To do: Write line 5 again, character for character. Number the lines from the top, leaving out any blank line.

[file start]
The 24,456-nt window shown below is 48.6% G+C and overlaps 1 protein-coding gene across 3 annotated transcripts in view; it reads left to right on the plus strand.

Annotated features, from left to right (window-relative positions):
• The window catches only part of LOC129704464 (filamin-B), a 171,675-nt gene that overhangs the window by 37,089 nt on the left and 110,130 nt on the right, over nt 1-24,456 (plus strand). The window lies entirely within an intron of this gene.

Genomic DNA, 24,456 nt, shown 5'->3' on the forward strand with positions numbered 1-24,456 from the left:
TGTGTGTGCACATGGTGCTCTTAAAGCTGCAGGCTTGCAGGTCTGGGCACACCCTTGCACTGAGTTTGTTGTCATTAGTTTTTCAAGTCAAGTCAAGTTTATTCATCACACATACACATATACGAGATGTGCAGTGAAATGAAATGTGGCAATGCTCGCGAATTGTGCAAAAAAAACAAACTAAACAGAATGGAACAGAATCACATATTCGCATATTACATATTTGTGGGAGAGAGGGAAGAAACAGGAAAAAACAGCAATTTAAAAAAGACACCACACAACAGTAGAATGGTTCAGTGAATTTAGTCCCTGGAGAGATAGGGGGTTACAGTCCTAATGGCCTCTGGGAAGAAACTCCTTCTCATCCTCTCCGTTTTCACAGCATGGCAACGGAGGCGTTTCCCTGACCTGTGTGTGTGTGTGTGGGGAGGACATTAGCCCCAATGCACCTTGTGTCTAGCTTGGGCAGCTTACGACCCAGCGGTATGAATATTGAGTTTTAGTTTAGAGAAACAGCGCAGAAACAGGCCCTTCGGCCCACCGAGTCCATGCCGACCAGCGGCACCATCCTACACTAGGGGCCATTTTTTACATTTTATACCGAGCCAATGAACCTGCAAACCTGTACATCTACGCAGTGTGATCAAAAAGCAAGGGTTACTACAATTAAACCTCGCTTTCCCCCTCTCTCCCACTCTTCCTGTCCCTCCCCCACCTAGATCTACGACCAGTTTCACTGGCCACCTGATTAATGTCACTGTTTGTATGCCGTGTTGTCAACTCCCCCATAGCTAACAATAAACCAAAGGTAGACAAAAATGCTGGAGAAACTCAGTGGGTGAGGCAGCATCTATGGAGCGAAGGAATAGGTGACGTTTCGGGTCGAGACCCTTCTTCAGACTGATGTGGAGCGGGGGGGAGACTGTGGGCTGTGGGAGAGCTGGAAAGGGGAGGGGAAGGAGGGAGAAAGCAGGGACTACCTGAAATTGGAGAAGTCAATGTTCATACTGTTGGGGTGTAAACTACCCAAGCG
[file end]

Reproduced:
TGTGTGTGCACATGGTGCTCTTAAAGCTGCAGGCTTGCAGGTCTGGGCACACCCTTGCACTGAGTTTGTTGTCATTAGTTTTTCAAGTCAAGTCAAGTTTATTCATCACACATACACATATACGAGATGTGCAGTGAAATGAAATGTGGCAATGCTCGCGAATTGTGCAAAAAAAACAAACTAAACAGAATGGAACAGAATCACATATTCGCATATTACATATTTGTGGGAGAGAGGGAAGAAACAGGAAAAAACAGCAATTTAAAAAAGACACCACACAACAGTAGAATGGTTCAGTGAATTTAGTCCCTGGAGAGATAGGGGGTTACAGTCCTAATGGCCTCTGGGAAGAAACTCCTTCTCATCCTCTCCGTTTTCACAGCATGGCAACGGAGGCGTTTCCCTGACCTGTGTGTGTGTGTGTGGGGAGGACATTAGCCCCAATGCACCTTGTGTCTAGCTTGGGCAGCTTACGACCCAGCGGTATGAATATTGAGTTTTAGTTTAGAGAAACAGCGCAGAAACAGGCCCTTCGGCCCACCGAGTCCATGCCGACCAGCGGCACCATCCTACACTAGGGGCCATTTTTTACATTTTATACCGAGCCAATGAACCTGCAAACCTGTACATCTACGCAGTGTGATCAAAAAGCAAGGGTTACTACAATTAAACCTCGCTTTCCCCCTCTCTCCCACTCTTCCTGTCCCTCCCCCACCTAGATCTACGACCAGTTTCACTGGCCACCTGATTAATGTCACTGTTTGTATGCCGTGTTGTCAACTCCCCCATAGCTAACAATAAACCAAAGGTAGACAAAAATGCTGGAGAAACTCAGTGGGTGAGGCAGCATCTATGGAGCGAAGGAATAGGTGACGTTTCGGGTCGAGACCCTTCTTCAGACTGATGTGGAGCGGGGGGGAGACTGTGGGCTGTGGGAGAGCTGGAAAGGGGAGGGGAAGGAGGGAGAAAGCAGGGACTACCTGAAATTGGAGAAGTCAATGTTCATACTGTTGGGGTGTAAACTACCCAAGCG